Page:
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The Type 64: Bridge Over Troubled Waters

The very first Porsche spanned the Second World War like a bridge over troubled waters, from peacetime to peacetime.

Engineer Herbert Kaes took this picture of his friend Schlicter within the Porsche factory’s central courtyard in 1941.

It was created by Dr. Ing. h.c. Ferdinand Porsche and a handful of his close associates in 1937-38 and, despite the hideous wartime destruction, is still alive and well today, a distinguished septuagenarian. Yet important though it is, not much has been seen or heard of the Type 64 or, to give it its official designation, the 60K 10 KdF, which is so clearly the 911’s ancestor.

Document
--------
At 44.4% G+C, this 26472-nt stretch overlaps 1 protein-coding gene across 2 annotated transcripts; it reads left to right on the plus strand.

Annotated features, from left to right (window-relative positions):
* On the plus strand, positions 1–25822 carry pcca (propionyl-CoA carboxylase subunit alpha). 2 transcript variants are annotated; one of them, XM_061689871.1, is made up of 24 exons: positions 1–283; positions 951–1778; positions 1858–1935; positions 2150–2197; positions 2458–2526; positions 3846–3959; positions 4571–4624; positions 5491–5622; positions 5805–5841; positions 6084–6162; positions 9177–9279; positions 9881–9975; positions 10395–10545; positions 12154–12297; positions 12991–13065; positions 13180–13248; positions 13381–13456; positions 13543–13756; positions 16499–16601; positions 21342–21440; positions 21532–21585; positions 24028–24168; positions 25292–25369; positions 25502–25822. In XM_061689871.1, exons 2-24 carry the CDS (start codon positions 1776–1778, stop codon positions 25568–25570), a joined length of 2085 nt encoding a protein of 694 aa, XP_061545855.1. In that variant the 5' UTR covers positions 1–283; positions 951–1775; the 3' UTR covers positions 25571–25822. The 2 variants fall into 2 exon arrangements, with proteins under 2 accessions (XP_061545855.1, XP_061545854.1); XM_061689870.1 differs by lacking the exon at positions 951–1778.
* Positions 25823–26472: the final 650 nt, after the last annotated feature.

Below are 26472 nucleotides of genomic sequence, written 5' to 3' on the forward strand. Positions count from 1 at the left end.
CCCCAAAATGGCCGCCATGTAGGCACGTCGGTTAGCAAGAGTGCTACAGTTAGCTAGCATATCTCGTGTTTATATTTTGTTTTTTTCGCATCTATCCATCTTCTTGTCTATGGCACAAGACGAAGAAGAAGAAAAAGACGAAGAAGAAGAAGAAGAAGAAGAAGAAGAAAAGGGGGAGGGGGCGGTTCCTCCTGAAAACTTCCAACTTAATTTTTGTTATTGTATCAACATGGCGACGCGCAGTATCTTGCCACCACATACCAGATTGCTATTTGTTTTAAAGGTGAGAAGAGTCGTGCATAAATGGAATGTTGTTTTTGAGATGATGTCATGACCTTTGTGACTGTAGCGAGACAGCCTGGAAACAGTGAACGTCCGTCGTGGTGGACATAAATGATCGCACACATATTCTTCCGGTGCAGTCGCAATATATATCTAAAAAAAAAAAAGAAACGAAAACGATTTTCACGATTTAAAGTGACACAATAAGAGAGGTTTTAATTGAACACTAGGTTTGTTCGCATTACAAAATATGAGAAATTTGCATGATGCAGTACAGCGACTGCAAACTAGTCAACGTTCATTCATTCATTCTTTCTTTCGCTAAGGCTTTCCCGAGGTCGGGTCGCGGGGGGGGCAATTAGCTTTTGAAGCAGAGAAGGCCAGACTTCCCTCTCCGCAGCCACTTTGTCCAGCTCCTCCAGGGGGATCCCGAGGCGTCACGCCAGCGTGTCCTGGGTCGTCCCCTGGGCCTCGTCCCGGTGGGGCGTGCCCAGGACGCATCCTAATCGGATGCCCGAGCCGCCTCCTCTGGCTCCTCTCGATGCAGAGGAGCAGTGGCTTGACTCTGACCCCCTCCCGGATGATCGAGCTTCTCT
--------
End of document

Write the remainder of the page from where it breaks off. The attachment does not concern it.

Most people think the first Porsche was the one-off 356/1 or at least the subsequent 356/2s built in the famous converted sawmill in Gmünd in Dr. Porsche’s native Austria. Not a bit of it. The first of the line—there were actually three of them—was built for a 1939 endurance race that never happened. They became racing cars with nowhere to go.

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